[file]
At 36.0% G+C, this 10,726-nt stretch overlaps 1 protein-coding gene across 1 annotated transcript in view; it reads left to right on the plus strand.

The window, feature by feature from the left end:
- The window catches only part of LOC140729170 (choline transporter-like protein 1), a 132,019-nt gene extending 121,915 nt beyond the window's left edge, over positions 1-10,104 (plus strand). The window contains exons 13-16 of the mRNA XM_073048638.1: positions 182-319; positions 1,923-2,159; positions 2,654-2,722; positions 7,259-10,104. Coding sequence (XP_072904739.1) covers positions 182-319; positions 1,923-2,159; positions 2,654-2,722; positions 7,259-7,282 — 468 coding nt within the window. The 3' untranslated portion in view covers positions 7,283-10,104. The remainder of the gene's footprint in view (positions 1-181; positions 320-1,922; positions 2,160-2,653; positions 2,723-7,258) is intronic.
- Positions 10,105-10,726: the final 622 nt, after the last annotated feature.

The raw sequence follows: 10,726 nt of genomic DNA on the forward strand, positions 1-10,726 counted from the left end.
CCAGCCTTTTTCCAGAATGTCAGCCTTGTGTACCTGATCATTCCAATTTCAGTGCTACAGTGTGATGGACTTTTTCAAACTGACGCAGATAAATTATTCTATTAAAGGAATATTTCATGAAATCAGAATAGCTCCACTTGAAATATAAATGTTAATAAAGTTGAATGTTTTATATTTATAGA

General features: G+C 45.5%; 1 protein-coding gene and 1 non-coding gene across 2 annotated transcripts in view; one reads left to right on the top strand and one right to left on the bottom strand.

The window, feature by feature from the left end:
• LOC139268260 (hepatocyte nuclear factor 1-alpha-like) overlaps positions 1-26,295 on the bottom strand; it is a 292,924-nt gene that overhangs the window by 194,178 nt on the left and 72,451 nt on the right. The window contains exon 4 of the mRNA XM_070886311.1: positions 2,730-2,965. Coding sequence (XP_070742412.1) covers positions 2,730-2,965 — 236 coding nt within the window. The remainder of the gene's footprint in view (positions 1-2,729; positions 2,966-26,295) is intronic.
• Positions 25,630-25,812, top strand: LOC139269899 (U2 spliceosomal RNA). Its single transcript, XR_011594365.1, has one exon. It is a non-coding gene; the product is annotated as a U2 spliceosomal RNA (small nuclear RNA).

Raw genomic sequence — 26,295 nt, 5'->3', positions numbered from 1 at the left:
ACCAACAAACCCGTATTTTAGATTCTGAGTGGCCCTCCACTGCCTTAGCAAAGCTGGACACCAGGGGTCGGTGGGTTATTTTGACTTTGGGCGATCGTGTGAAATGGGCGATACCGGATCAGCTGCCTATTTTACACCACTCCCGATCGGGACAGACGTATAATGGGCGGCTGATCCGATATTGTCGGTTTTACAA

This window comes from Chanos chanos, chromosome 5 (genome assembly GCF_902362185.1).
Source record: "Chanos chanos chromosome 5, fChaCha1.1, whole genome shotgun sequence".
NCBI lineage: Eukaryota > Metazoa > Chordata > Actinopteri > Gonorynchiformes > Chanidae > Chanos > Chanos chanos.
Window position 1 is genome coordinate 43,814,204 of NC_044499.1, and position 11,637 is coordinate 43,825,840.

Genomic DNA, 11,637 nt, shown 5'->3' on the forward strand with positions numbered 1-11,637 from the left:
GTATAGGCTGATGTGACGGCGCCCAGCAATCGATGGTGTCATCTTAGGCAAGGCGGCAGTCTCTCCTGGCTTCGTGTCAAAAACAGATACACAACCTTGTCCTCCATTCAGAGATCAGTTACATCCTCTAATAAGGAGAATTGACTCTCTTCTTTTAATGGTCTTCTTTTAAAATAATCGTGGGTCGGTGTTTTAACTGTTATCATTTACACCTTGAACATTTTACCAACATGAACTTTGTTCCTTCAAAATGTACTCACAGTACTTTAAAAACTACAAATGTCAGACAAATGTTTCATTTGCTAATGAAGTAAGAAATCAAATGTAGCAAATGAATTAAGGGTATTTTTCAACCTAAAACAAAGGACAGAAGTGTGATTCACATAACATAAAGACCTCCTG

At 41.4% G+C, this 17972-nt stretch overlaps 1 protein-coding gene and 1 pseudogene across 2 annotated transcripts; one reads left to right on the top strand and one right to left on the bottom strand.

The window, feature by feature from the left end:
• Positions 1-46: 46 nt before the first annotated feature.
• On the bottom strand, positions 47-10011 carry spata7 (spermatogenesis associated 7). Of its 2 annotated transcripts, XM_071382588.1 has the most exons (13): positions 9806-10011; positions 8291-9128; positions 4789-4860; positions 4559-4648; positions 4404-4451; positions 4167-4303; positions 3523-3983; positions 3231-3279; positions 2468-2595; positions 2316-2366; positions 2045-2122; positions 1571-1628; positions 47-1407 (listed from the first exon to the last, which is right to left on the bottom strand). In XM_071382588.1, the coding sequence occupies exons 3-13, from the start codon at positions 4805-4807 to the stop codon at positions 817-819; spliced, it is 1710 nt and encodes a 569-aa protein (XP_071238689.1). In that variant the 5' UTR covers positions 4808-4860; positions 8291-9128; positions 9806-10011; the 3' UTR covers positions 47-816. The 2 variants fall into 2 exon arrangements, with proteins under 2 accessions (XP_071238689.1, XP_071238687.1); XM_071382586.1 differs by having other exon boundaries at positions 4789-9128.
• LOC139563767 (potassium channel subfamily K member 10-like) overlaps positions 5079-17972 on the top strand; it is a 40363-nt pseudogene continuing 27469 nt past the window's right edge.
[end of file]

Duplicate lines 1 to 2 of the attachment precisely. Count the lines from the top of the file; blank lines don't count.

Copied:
At 36.0% G+C, this 10,726-nt stretch overlaps 1 protein-coding gene across 1 annotated transcript in view; it reads left to right on the plus strand.

The window, feature by feature from the left end: